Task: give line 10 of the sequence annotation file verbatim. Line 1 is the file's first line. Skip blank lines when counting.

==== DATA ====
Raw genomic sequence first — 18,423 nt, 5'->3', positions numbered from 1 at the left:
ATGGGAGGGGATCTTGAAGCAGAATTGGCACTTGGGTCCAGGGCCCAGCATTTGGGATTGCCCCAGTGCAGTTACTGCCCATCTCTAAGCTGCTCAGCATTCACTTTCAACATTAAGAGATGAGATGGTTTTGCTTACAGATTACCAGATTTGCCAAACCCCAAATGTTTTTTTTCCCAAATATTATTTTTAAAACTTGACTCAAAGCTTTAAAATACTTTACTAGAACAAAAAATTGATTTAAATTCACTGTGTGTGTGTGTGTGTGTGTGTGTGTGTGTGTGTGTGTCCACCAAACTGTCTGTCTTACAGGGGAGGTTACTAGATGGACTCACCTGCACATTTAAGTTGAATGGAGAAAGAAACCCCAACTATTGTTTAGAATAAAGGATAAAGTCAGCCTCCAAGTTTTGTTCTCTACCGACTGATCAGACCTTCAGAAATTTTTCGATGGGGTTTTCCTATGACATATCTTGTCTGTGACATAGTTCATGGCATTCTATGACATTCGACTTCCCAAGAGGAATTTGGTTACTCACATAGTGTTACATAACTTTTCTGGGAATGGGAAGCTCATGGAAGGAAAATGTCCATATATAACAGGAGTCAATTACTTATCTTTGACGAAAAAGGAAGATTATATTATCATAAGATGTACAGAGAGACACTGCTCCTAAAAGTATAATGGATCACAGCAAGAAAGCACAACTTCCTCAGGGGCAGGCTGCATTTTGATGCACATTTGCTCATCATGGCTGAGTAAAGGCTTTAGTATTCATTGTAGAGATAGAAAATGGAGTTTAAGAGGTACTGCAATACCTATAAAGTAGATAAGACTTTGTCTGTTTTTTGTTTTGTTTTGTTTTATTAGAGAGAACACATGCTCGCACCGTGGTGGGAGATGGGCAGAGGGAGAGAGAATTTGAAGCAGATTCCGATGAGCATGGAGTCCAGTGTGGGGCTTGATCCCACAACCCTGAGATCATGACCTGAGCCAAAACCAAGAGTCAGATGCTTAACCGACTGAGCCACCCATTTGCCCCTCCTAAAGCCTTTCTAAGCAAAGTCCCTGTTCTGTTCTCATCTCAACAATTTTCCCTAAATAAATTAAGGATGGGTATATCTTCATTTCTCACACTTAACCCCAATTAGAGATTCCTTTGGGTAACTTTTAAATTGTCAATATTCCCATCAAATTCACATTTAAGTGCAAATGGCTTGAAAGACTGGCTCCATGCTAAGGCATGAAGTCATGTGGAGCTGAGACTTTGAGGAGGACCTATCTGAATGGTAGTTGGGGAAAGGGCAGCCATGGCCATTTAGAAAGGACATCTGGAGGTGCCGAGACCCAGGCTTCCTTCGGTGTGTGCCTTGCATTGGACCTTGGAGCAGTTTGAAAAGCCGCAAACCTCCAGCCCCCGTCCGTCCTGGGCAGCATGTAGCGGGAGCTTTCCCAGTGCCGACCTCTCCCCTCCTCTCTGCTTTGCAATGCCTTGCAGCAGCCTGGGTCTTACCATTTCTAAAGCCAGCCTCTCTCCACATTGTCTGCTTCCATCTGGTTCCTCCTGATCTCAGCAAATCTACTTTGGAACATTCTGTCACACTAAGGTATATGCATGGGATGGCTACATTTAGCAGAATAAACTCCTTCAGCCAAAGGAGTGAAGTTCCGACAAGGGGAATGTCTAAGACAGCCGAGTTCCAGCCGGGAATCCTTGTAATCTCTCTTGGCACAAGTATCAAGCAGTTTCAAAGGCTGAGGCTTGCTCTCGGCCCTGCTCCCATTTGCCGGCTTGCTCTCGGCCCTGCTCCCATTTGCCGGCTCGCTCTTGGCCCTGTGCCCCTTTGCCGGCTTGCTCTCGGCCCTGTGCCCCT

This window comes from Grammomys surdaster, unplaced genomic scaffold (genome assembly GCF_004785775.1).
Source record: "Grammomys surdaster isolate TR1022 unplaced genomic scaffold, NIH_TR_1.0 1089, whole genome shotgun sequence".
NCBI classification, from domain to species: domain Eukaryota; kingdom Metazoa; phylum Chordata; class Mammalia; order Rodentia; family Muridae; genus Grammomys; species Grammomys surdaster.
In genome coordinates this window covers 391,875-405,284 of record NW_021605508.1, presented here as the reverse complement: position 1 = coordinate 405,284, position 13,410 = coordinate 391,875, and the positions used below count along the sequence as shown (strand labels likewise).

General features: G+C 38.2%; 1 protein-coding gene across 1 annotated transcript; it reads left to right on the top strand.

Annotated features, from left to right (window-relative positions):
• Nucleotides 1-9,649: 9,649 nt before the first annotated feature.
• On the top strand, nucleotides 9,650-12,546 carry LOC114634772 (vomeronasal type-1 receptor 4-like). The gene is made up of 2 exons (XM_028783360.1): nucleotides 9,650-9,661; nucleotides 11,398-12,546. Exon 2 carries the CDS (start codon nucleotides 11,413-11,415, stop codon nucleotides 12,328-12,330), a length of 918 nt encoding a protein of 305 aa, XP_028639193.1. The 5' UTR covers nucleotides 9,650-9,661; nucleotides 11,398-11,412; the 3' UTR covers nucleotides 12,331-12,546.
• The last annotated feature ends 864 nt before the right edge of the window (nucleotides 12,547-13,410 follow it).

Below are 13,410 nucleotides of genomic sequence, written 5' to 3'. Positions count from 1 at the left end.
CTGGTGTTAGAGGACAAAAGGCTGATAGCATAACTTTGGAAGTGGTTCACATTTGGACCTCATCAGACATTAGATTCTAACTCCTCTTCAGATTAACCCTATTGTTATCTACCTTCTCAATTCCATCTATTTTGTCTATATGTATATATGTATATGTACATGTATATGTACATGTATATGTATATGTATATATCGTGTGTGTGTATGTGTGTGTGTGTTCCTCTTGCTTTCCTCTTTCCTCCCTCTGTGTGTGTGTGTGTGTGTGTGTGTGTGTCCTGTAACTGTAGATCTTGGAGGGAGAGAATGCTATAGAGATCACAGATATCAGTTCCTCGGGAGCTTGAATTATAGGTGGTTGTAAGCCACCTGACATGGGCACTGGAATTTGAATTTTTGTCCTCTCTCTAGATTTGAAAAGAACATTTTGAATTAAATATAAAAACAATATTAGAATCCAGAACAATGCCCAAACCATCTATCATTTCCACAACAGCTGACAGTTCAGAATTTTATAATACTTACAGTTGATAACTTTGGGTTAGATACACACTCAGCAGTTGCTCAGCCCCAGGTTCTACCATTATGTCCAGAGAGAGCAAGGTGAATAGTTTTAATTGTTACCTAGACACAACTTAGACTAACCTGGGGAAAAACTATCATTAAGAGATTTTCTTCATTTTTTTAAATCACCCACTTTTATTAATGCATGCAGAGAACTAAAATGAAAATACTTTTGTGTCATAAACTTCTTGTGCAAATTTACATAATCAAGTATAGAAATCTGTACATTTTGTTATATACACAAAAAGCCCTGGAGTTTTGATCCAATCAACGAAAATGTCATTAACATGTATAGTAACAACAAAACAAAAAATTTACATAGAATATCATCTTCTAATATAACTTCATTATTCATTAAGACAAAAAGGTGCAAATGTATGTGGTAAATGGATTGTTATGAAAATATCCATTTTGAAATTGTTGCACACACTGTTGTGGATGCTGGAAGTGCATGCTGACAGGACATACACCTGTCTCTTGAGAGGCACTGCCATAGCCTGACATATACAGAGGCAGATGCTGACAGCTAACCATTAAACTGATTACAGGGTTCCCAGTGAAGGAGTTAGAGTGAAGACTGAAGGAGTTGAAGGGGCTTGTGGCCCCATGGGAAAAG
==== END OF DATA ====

• On the top strand, nucleotides 9,650-12,546 carry LOC114634772 (vomeronasal type-1 receptor 4-like). The gene is made up of 2 exons (XM_028783360.1): nucleotides 9,650-9,661; nucleotides 11,398-12,546. Exon 2 carries the CDS (start codon nucleotides 11,413-11,415, stop codon nucleotides 12,328-12,330), a length of 918 nt encoding a protein of 305 aa, XP_028639193.1. The 5' UTR covers nucleotides 9,650-9,661; nucleotides 11,398-11,412; the 3' UTR covers nucleotides 12,331-12,546.